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3 Questions & Answers About Publishing

Hi Anne,

I’m a freelance writer and I would like to know a little more about getting my book published. I have never done this before.

Do authors get taxed on the profits from their books?

About how much percentage do they get on each sale?

About how much money will I get if I have a movie made out of this? I really feel it is movie material.


Sally in comments to 12 Essential Questions to Ask a Literary Agent Who Offers To Represent You

Hi Sally

Most people, even most writers have never had a book published or self-published one, so you’re not alone.

Yes, authors get taxed on the income they make from the sale of their books, usually known as royalties. Currently in the United States you must pay tax on any royalties above $10 a year. The exact law changes. I found this information by going to www.irs.gov and searching for book royalties. Other countries, obviously, have other regulations.

As far as how much you’ll make per book, it depends on the contract with your publisher. Although the actual percentage paid to authors varies widely, 7-15 percent of the net sale is not a bad guess. Peter Bowerman’s The Well-Fed Self-Publisher gives a good overview of both self- and trade publishing.

A literary agent will probably charge you 15 percent of what you earn on your book. The article, Do You Need A Literary Agent? may help you decide if you want to look for an agent or a publisher.

As far as movies go, in truth I haven’t a clue. I do know that the movie industry is pretty complex. There are many blogs and other rescources about script writing including Scriptologist is one place to start.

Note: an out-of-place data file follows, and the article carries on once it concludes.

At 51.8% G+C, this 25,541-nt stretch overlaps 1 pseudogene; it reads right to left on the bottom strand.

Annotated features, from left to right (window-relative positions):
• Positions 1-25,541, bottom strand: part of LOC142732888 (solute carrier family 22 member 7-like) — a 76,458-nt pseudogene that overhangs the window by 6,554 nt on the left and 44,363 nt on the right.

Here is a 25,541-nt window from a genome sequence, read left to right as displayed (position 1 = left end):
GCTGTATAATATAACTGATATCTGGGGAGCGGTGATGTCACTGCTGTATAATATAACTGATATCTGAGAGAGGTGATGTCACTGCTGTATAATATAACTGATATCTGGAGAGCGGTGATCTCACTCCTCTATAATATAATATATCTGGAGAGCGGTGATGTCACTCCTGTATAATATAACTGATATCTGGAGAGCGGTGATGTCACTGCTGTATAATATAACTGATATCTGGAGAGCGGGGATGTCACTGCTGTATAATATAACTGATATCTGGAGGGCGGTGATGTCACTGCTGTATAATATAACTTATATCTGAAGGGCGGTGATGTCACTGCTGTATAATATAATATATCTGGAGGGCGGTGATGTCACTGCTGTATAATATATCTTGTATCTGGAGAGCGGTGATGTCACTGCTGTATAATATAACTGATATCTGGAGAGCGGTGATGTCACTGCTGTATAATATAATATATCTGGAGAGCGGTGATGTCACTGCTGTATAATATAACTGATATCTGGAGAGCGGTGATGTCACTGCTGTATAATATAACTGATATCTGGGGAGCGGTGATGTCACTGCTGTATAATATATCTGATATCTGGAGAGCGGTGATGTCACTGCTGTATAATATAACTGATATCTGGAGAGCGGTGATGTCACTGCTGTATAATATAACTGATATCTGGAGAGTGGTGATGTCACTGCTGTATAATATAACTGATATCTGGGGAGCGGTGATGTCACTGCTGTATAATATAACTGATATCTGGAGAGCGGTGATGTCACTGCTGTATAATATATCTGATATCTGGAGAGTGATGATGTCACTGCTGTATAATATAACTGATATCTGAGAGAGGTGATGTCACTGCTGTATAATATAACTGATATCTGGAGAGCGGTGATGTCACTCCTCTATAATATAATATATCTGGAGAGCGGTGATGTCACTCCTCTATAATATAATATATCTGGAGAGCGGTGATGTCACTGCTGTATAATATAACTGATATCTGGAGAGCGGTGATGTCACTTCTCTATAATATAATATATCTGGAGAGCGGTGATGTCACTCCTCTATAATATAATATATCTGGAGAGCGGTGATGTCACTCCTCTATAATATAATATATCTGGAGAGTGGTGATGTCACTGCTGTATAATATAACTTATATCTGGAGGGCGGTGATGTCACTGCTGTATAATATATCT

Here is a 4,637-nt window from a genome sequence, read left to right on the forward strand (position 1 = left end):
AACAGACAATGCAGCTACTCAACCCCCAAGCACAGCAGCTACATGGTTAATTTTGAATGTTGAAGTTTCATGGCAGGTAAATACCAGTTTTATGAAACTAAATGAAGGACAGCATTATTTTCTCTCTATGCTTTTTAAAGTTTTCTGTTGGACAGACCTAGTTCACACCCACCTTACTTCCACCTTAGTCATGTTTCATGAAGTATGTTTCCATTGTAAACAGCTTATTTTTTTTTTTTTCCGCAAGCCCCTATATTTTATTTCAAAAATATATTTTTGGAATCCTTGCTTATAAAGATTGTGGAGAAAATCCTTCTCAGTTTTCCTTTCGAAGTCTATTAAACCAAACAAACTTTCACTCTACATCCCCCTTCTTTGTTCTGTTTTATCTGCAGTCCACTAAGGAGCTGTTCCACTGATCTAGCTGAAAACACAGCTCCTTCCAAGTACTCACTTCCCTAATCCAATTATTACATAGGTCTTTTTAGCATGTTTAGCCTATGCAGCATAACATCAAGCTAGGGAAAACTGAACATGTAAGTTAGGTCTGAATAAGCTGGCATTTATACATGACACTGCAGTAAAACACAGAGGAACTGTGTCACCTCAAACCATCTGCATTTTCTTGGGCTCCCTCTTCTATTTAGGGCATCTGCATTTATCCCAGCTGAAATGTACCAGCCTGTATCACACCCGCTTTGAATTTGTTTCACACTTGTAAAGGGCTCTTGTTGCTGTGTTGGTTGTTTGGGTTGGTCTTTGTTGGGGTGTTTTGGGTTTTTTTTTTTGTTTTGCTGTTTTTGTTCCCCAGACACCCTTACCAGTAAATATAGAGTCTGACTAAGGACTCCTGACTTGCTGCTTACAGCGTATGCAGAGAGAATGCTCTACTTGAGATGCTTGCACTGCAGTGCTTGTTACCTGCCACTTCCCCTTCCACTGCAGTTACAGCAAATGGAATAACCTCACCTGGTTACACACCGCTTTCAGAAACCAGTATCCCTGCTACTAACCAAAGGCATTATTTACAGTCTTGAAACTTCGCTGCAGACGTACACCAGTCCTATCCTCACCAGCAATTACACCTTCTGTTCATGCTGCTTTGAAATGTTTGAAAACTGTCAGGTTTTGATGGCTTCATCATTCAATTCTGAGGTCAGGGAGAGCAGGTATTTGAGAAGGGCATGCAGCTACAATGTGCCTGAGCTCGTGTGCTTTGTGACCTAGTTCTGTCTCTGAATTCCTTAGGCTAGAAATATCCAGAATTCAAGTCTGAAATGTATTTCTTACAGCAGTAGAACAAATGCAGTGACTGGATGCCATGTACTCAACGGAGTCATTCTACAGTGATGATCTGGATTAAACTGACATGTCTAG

Do you have a question about freelance writing? Contact me with Q&A in the email’s subject line and I’ll probably answer it.


Image: Attribution Some rights reserved by RubyGoes


{ 5 comments… add one }
  • jorgekafkazar

    Movies are completely different, as Monty Python says. Not all novels, even the best of them, can be adapted for the screen. [“A Prayer for Owen Meany” was a great book; the half-ass adaptation called “Simon Burch” absolutely reeked.] If you can write a novel by seeing it through a mental camera, great–that will help the novel a lot–but don’t count on it becoming a movie, and, if it does, don’t count on getting huge money unless you participate in the adaptation.

    Finished, high quality screenplays frequently go for a million or more. For a beginning screenwriter, or for an indy project, maybe half that, at best. This reflects the difficulty of writing for the movies. Here’s my estimate of the relative level of difficulty for the major written art forms:

    Short story: 1
    Novel: 100
    Full stage play: 1,000
    Screenplay: 10,0o0

    Note that a beginning screenwriter is not the same as a beginning writer. Having 10 years’ experience in theatrical or novel writing might qualify you as a rank novice in movie writing. Each form has added things to learn, and (worse luck) things you have to forget.

    • Helpful, I think… I’m glad I took the easy route 😉

  • Anne, great stuff. I’ve published one book – myself. Online. No affiliate. Stupid probably, but the goal was to get the info out to the readers quickly (coincided with a course I was leading). This next book is going to be done a little differently. I’ll self-publish, but on my own again. However, I’m going to check out how to do it properly this time.
    Lori recently posted..Common Sense and the New FreelancerMy Profile

    • Anne

      Your ebook is a good one Lori. Learning how to market them properly is a process.

  • Hi Anne. Some useful information here for those wishing to publish. And helpful resources too. I just amused myself, as an aside, pondering on ways that I could make a movie from my work…..I’m not sure medical writing makes for appealing viewing for most folk, hehe! I’ll have to offer more of a trainwreck approach, I suppose, if I want to be as successful as the “Housewives” or the “Jersey Shore”…….
    Nicky Parry recently posted..I’ve Moved!My Profile

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